Spay and Neuter Clinic to Expand in Moundsville

Tiffany Dlesk Spay-Neuter Clinic veterinarians Dr. Carrie Wehr, left, and Dr. Denise Nally return Lily to her owner after treatment. Photo by Alan Olson

Editor’s note: This story has been updated to correct that the Marshall County Animal Shelter is not the only animal shelter in the region to accept cats.

MOUNDSVILLE — The Tiffany Dlesk Spay-Neuter Clinic is expanding, bringing on an additional veterinarian while also planning to implement new programs in the coming months.

In August, the clinic welcomed Dr. Carrie Wehr, who had formerly served as a volunteer at the clinic on her off days from a larger animal hospital. As time went on, Wehr said she began to enjoy the company of her fellow doctors before eventually being brought into the fold full-time.

At the clinic, Wehr said, she feels she is more vital to the operation, and that the sense of belonging drives her.

“The fact of feeling needed — you want to feel needed, and working in a bigger, corporate practice, you’re replaceable. Working here, I don’t know what they’d do if I wasn’t here,” Wehr said. “(It’s nice) to be able to help out lower-income families who can’t go to the bigger places. When they lost their previous doctor, I figured they needed the help.”

Wehr is the fifth paid employee at the clinic, along with numerous volunteers.

“I call her ‘angel,’ because she saved us,” said volunteer Janie Husek. “She’s saving the world.”

Dr. Denise Nalley, another veterinarian at the clinic, said the coming months will bring numerous additional programs to serve the county’s animals. Beginning in October, the clinic will hold wellness visits on Thursdays, which will accommodate a broader range of health needs, such as vaccinations, sick visits and more services. These programs already are beginning to gain traction and fill up, Nally said.

“Those appointments, just via word of mouth, are starting to book up,” she said. “If a dog has a mammary tumor and hasn’t been spayed yet, that’s something we can encourage them to do in the room — and that’s with them just having come in for a rabies shot or something.”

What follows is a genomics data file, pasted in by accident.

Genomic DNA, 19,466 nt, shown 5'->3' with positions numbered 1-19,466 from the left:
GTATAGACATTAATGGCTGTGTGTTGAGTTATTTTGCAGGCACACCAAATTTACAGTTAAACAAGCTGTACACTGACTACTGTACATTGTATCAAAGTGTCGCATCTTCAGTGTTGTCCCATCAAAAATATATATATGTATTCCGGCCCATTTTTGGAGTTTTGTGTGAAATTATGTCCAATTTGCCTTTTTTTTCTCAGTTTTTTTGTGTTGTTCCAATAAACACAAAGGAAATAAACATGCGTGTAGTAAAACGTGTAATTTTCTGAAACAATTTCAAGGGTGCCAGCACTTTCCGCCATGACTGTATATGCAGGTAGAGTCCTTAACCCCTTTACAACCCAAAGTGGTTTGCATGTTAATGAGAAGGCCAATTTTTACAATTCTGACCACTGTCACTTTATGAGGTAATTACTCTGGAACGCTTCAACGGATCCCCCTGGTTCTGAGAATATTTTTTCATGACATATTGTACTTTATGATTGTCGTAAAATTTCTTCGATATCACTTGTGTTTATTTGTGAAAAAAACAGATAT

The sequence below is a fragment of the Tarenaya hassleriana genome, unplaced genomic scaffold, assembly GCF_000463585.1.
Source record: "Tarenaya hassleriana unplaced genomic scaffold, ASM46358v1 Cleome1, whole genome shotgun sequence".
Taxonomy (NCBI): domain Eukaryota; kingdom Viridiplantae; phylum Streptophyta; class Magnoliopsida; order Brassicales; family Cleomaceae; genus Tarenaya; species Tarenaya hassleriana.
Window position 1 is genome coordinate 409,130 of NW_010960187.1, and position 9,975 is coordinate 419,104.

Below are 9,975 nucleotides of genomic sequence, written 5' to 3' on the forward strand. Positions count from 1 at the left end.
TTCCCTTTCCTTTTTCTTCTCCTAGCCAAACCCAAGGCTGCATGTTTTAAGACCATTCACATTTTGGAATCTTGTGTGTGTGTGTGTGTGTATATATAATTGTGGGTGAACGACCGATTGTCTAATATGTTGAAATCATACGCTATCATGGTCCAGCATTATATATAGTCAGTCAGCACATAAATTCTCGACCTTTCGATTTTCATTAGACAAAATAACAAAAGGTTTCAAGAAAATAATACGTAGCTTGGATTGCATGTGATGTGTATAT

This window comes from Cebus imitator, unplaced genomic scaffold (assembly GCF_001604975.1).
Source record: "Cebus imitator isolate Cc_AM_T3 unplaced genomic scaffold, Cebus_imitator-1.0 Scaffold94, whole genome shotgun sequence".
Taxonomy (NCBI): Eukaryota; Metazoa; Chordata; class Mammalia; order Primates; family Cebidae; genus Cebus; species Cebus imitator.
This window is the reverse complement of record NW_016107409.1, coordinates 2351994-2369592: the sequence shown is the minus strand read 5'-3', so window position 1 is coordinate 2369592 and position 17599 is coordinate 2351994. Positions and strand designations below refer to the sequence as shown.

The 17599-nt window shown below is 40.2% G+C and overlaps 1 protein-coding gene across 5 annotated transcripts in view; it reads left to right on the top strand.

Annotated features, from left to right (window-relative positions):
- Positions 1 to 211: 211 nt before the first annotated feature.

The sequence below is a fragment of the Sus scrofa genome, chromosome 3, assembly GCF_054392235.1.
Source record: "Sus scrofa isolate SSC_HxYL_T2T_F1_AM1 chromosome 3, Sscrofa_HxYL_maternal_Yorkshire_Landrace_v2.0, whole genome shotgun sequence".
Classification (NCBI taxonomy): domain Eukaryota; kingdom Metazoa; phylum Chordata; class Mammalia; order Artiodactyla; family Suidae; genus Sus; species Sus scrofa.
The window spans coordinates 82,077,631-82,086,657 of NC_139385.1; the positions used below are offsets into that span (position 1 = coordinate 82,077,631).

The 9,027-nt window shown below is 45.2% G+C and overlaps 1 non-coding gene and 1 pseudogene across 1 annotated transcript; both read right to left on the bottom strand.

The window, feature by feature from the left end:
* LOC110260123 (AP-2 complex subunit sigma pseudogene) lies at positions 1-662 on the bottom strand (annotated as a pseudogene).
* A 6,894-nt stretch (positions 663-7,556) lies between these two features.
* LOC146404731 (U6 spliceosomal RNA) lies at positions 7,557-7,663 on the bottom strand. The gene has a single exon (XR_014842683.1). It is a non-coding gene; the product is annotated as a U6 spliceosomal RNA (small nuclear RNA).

“We’re looking forward to be able to help even more after these visits. If a wellness check finds a lump, then we can set up and do a lump removal instead of them going and paying a lot more someplace else,” added Dr. Mic Brooks. “A lot of people don’t go to their annual veterinarians, because they can’t afford it.”

Earlier in August, in honor of National Dog Day, the clinic also held a free microchip clinic at Oglebay Park, during which 26 dogs received free tagging with microchips or identifying tattoos. A future event is also planned to be held, until each of the 75 microchips on hand can be distributed.

The microchips and tattoos serve critical roles in retrieving lost dogs — something to which Husek can attest. When a dog followed her into the Belmont County Animal Shelter, she recognized the tattoo as belonging to the Marshall County shelter, and helped her reunite the dog with its owner.

“Within 15 minutes, we had him back,” Husek said.

Other programs coming for October include a trap, neuter and release program in the area, through which volunteers will assist in spaying and neutering feral cats. Nally said the program is needed to control the area’s cat population.The program will include a seminar on Oct. 17.

The Tiffany Dlesk clinic assists lower-income households, but at thresholds that still include many residents in the area, from single-person households of up to $33,000, Nalley said

“For the Ohio Valley, they’re pretty high guidelines,” Nally said. “There’s a lot of families who are under. Most families qualify. We used to be along the same as the school lunch program.”

Husek operates “Saving Our Shadyside Strays,” a volunteer service to bring stray cats from Shadyside to the Marshall County shelter for treatment and to attempt to find them homes. Husek said she tends to bring in 10-15 strays per month through her program.

“We have lots of strays, so in my little chunk of the world, I partake from Shadyside,” she said. “I work out of my home, and if someone calls and says, ‘Hey, I have a cat,’ I take it down to the shelter. And if someone in need says, ‘We’d like to keep this,’ I’ll set up an appointment and get them set up. I’m earmarked for my program here.”

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